Sad news to report today in the world of bbq. Holy Smokes bbq restaurant of Hatfield, MA burned down. Here's the story as told in The Republican
Hatfield eaterie destroyed
Friday, June 22, 2007
By FRED CONTRADA
HATFIELD - With their restaurant in ruins a few yards away, the owners and employees of Holy Smokes BBQ and Whole Hog House sat around a picnic table yesterday afternoon, eating comfort food and trying to come to grips with the fire that turned their world into charcoal hours earlier.
The landmark restaurant on Route 5 was the site of a Lutheran church built in 1889. Owners Louis and Leslie Ekus bought the building in 2003 and turned it into a popular barbecue joint that developed a clientele of true believers in its wood-smoked dishes. For customer seating, they used the church pews. The original pulpit was the wait station.
All of that lay smoldering yesterday following a fire that started in the early hours of the morning. The Hatfield Fire Department was on the scene shortly after state police were alerted at 3:30 a.m.
Fire Chief William A. Belden said the roof burst into flames within minutes of their arrival. In addition to the 18 Hatfield firefighters who responded, personnel and equipment from Northampton, Whately, South Deerfield and Deerfield provided mutual aid, Belden said.
Although the fire was contained within 45 minutes, Belden said the building was nearly a total loss. The roof had caved in and some of the remaining walls would have to come down, he said. Firefighters had yet to explore the basement, which housed most of the kitchen equipment.
Lou Ekus said he was told that the fire did not originate at either the restaurant's meat smoker or its oven, the two obvious hot spots. Arson investigators and insurance adjusters were combing through the rubble yesterday afternoon. Belden said the cause of the fire is under investigation.
At a picnic table alongside Route 5, a dozen or so employees snacked on food delivered by Claudio C. Guerra from his Northampton restaurant Spoleto Express.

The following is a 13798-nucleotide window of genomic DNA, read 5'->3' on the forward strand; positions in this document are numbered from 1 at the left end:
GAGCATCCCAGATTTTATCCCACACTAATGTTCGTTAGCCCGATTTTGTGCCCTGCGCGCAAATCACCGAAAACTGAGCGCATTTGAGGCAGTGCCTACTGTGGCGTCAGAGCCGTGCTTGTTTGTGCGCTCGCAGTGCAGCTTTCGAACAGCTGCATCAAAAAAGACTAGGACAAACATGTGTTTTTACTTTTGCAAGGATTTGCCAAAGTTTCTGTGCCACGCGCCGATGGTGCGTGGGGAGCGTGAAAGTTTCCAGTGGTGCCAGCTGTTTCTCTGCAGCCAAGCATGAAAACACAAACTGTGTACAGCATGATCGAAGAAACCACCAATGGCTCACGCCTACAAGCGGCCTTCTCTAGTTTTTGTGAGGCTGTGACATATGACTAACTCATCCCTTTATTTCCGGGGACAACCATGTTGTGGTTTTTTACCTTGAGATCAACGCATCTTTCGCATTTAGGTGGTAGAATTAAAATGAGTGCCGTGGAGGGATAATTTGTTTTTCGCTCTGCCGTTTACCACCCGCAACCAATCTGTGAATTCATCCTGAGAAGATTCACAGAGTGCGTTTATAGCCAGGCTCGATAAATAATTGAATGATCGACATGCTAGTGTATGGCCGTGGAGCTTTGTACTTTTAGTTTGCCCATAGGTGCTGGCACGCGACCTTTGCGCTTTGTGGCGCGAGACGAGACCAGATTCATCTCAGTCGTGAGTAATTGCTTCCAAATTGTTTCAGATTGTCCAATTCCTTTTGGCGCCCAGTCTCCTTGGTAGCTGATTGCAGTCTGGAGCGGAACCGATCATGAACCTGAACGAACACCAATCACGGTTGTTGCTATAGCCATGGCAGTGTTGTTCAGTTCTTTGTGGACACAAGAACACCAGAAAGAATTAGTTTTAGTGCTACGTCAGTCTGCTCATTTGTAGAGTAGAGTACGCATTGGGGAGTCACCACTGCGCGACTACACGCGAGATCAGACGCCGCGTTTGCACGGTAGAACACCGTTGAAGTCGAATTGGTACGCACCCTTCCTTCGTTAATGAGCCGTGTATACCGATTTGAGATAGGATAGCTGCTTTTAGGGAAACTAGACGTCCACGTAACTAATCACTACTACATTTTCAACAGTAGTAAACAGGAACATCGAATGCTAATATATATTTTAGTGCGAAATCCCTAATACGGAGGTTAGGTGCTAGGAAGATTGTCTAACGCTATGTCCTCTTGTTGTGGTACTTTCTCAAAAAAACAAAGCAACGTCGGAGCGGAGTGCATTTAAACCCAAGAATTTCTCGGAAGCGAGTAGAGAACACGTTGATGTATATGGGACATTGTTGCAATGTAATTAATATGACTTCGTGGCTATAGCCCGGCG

"This is our funeral pyre," said Claire M. Allard, who worked as a waitress at Holy Smokes.
Allard said customers had been stopping by all morning to offer support. One left a ceramic pig with wings that resembles the restaurant's mascot. Lou Ekus said the flying pig played on a heaven-and-hell theme at the former church.
The Ekuses, who live in Montague, had been looking to open a barbecue restaurant for more than a decade before locating in Hatfield.
"When we saw this place, we fell in love with it," Ekus said.
Although Holy Smokes had a strong local following, repeat customers came from as far away as Canada, according to Ekus.
"We've had tons of nice customers," he said. "It's not just a restaurant that burns down. It's a whole community that gets affected."
Ekus said he was especially worried about his 17 employees.
"Everyone who works at the restaurant automatically becomes family," he said.
Among those who stopped by the site yesterday were fellow restaurateurs Guerra and Daniel Yacuzzo, who owns Eastside Grill. In 2000, the Paradise City Tavern, one of Guerra's businesses, burned to the ground in downtown Northampton. Guerra said he knows how Ekus feels.
"It's a huge learning curve to go through that process," he said. "The worst thing is that you put all your heart and effort into it. It's like your baby."
Guerra, who dined several times at Holy Smokes, summed up the fare as "awesome." He believes Ekus will weather the tragedy.
"He's that kind of guy," he said. "He rolls with the punches."
Staff writer Mary Ellen Lowney contributed to this report.